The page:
Wednesday, January 27, 2010


This morning, the coffee was named "Ambrosia". I had to look up the definition, out of curiosity for such a Greek-sounding word.

Definitions of ambrosial
* extremely pleasing to the taste; sweet and fragrant; "a nectarous drink"; "ambrosial food"
* worthy of the gods

In ancient Greek mythology, ambrosia (Greek: ἀμβροσία) is sometimes the food, sometimes the drink, of the Greek gods (or demigods).  It was brought to the gods in Olympus  by doves, so may have been thought of in the Homeric tradition as a kind of divine exhalation of the Earth.

Additionally, some modern ethnomycologists, such as Danny Staples, identify ambrosia with the untameable hallucinogenic mushroom Amanita muscaria: "it was the food of the gods, their ambrosia, and nectar was the pressed sap of its juices", Staples asserts.

The wikipedia entry goes on to talk about how it may have been as lowly of a substance as honey or mead, the drink made from honey. But I like the thought of my morning coffee being laced with some kind of magic mushroom.

We used to eat our mushrooms chopped up very finely and mixed with peanut butter or gagged down with orange juice. They imparted a bitter aftertaste on anything they were mixed with. After taking them, you had just a short while to get where you wanted to be until the buzz started coming on. I remember living in the Haight, eating the stash, and then boarding the bus to get out to Lands End. The group of us transferred from on bus to another and then once again, eager and urgent to get out into the open before the trip would begin. There was always a bit of doubt, a worry that this time, I wouldn't get high, that this time, the mushrooms might not be strong enough. Were they tinged with enough blue? Had they been in the freezer too long? Had the shrinkwrap leaked air in and sucked the potency out of the plant?

As I stepped off the last bus at the end of California street, the pavement waggled below me. The street lights wavered just a little, and the green lawn of the golf course glowed intensely as if the blades were spiked with neon. Perfect timing! we had arrived at the intended destination, and like clockwork, forty-five minutes after consumption, the world was about to become more visible. The thing about enhanced perception - when it's there, it's so obvious! And when the drug wears off and the windows of the mind close, you can't force them back open. Gradually, on mushrooms, the vibrations of the world become something that you can sense and see. The space between atoms, the motion of particles, the open space between the pore of one's skin - all that movement is visible, all the vacuums are filled with light. The walls or ceilings move with an undulating pulse. Body parts breath and sigh in the tempo of the heartbeat. The sky vibrates with wind and heat and moisture.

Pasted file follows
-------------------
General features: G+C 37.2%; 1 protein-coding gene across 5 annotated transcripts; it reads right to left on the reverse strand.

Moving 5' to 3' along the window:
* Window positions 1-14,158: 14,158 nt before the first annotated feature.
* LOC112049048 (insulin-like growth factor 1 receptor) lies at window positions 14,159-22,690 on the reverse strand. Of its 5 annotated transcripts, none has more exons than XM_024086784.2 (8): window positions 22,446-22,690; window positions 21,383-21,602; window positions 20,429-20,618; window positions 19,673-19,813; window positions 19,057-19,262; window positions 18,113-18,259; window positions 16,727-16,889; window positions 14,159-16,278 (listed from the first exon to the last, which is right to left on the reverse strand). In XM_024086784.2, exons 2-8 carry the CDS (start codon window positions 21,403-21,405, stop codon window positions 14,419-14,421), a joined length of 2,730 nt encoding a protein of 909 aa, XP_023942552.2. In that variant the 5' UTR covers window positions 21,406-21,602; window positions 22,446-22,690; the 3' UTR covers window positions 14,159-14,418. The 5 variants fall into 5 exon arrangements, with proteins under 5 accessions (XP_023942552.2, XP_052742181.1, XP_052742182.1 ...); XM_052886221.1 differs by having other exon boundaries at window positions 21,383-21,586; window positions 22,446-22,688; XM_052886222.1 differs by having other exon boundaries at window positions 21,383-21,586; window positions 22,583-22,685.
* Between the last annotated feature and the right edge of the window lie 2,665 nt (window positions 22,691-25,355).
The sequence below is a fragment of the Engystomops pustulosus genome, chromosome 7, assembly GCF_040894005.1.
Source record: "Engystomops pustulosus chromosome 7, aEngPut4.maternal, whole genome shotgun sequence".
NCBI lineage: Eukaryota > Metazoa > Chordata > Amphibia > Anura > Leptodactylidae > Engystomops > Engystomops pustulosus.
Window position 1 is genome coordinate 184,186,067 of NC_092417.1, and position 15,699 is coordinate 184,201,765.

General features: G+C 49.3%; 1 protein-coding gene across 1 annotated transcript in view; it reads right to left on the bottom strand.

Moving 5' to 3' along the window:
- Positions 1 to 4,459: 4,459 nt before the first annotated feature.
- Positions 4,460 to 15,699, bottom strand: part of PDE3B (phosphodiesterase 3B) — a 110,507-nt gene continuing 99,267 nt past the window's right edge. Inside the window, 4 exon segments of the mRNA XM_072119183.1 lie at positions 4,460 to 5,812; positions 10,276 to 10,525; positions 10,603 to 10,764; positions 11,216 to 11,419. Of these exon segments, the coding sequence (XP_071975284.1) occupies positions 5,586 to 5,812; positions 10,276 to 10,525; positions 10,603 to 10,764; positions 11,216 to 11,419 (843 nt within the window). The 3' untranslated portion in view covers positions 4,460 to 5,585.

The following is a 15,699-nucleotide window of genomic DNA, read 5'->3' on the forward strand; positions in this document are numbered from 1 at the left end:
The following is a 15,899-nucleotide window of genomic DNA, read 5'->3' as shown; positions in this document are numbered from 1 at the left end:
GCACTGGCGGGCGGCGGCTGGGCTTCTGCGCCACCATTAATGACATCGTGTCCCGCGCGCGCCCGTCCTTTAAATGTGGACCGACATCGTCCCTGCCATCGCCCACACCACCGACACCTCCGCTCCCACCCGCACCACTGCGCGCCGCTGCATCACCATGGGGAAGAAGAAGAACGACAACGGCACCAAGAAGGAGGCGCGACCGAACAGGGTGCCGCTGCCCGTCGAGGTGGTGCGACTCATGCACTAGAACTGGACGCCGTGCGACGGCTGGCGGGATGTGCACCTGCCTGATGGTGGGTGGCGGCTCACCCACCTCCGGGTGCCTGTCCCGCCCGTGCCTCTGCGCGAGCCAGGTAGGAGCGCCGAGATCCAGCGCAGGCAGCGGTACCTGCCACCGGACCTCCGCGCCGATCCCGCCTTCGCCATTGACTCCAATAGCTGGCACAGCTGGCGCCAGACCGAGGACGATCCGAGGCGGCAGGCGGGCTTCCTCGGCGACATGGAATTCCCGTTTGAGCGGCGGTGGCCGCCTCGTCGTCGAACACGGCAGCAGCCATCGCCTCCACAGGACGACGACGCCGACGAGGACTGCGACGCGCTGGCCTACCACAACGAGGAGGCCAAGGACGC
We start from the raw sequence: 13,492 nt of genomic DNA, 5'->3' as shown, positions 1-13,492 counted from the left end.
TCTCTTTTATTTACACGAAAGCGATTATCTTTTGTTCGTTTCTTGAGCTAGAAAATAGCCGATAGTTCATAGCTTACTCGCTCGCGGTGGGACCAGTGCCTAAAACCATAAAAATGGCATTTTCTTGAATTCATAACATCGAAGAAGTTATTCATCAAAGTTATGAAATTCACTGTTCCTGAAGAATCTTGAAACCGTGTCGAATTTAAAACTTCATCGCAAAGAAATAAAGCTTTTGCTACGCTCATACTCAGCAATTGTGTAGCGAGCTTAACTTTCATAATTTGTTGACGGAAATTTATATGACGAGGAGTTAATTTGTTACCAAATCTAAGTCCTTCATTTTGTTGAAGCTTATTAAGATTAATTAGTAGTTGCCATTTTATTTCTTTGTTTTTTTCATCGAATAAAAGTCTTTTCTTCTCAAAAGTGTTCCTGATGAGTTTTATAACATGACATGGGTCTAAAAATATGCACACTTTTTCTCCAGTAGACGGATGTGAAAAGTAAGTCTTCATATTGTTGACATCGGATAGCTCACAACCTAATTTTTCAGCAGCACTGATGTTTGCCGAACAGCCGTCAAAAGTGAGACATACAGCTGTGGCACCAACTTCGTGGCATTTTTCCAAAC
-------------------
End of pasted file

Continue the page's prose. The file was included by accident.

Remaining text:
There is also the mundane to deal with - the slight nausea brought on by eating the fungus, and the thirst, and the dizziness that comes in waves. These are minor compared with the elation and thrill of seeing the world again with eyes that are bigger, as big as teacups, as wide as movie screens, as deep as the moon.

We climb past the golf course and gawk at the white-panted men driving miniature cars across the greens. We laugh and sigh and hoot and holler. We run up to the edge of the cliff and are blown back by the ocean wind and the sight of the enormous Golden Gate Bridge, which must have been strung across the gap by giants with engineering degrees. How could they have begun this project? How could they have set those pillars into the water? Climbed those towers and hung the wires? The bridge floats, suspended from itself, a magical construction. The color, burnt vermillion, against the brilliant azure of the water (tipped with white) and the golden honey brown of the hills on the far side.  What world is this? The only green in sight is the chemically treated, falsely trimmed artificiality of the golf course, where clowns drive their clown cars and take aim at tiny balls with their oddly shaped sticks. The rest of the world is toasted wheat. Every blade of grass is crisp and sharp.